The desert was dyed blue in the moonlight, and stretched out in every direction. Hawthorne looked at the stars, got his bearings.
They’d taken his gun, his hat and his boots. It didn’t matter. He started walking.
And kept walking.
He walked the entire night and into the next morning. He found some condensation cupped in the crotch of another dead tree, just enough to wet his teeth, and the ugly cold gave way with the sunrise to an even uglier heat. It beat down from the sky and reached up from the ground, smothering every breath and burning the sweat from his pores before it had a chance to form. By mid-morning, he didn’t have enough moisture left in his body to sweat at all.
His brain felt like it was being boiled. His lungs burned and his tongue swelled in his mouth. He kept walking.
When the sun was once again directly overhead, he started seeing the demons.
It started with peripheral glimpses, flashes of furtive movement that would vanish before he could focus on them. Then they started appearing closer, peeking scaly, horned heads out of the sand before disappearing again. One stood staring at him from less than fifty feet away, pointing at him with gnarled fingers and laughing. When Hawthorne came closer, the demon transformed into a stunted, deformed tree.
He staggered along, not slowing for them, not acknowledging them. He knew it was what they wanted and he wouldn’t give them the pleasure.
Evening came, and with it the Devil.
Hawthorne wasn’t surprised. The Devil stood by a desert willow in full bloom, his arms crossed, smiling. He wore a good suit, black with a red vest, and a short-brimmed hat. He looked like an older, more respectable version of Hawthorne.
With the sun sinking, Hawthorne and the Devil spoke. They traded insults. The Devil told a joke. Hawthorne didn’t laugh. The Devil cajoled. Hawthorne threatened.
And it all came down to the inevitable.
The Devil called forth three demons, stinking of brimstone, and they descended on Hawthorne, screeching. Fire shot out of their hands. Smoke billowed from their mouths.
Hawthorne fought. Flames scorched along this shoulders from the fingers of one demon, but he shut out the pain of it and smashed his fist into the creature’s mouth. Another came at him with wickedly long claws stretched; Hawthorne caught its wrist, broke one of the claws off, plunged it into the demon’s stomach.
The fire-shooting hand of the first demon had fallen off. Hawthorne didn’t question. He snatched it up and aimed the fingers at their former owner. Fire belched out and enveloped the demon’s head. It dropped.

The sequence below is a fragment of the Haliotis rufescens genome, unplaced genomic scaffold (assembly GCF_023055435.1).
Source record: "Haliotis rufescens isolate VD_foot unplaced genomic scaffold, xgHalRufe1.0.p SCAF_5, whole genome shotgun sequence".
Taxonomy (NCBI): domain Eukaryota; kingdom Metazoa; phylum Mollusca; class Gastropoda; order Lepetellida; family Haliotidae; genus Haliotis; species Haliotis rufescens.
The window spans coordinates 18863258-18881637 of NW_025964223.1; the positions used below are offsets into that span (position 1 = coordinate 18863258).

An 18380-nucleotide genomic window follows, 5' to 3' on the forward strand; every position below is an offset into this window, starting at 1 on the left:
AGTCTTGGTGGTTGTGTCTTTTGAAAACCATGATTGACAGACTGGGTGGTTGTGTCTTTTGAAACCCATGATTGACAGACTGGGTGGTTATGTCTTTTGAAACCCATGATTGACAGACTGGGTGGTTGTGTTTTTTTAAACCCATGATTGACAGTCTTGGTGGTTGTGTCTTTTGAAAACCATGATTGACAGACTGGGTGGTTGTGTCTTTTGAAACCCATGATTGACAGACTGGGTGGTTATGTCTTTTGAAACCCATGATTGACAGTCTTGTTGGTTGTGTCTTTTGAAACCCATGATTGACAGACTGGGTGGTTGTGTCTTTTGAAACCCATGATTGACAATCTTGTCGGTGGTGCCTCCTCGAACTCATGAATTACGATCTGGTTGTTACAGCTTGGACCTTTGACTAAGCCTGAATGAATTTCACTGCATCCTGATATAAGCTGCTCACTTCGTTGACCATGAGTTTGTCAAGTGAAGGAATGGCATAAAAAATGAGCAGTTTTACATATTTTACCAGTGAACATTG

Hawthorne stuck the claw into the last demon’s chest, and turned to face the Devil.
The Devil was backing away, his face distorted by fear and confusion. Clearly, this wasn’t the way he’d imagined the situation playing out.
Hawthorne grinned, his lips splitting, called the Devil and sonofabitch, and stabbed the claw in his neck.
Blood sprayed and the Devil clutched his throat, gurgling, and fell dead.
Hawthorne stood over the corpse, breathing hard and ragged. He was soaked in demon blood, and knew he’d been gripped by a kind of madness. He’d killed the Devil, with made him wonder if he was the new King of Hell now.
He closed his eyes and got his breathing under control.
Heath Lowrance is the author of THE BASTARD HAND, CITY OF HERETICS, DIG TEN GRAVES, and the Gideon Miles novella MILES TO LITTLE RIDGE. He also pens a Kindle-exclusive series of weird western stories about the mysterious gunslinger called Hawthorne. He lives in Lansing, Michigan.
When he opened them again, he found he was surrounded not by demons but by dead men. One’s head was blown off. The other three bled from stab wounds.
The Gowan gang.
Hawthorne looked at his hands, saw he was holding a spent shotgun and a hunting knife.
He laughed a hoarse, slightly mad laugh, but got himself under control quickly. He was in the Gowan gang’s camp, and a warm fire crackled and the smell of a roasting wild pig set his empty stomach rumbling.
He found a full canteen under DeMarcus’ body, drank a few measured sips to avoid being sick. He pulled a chunk of meat off the spit and shoved in in his mouth and chewed slowly and deliberately. Then he drank more water.
He didn’t bother to bury the corpses. In the morning, after he’d found his boots and hat and gun, he rode off on Chet Gowan’s horse and left them there to rot in the desert.
And that’s how the Gowan gang died.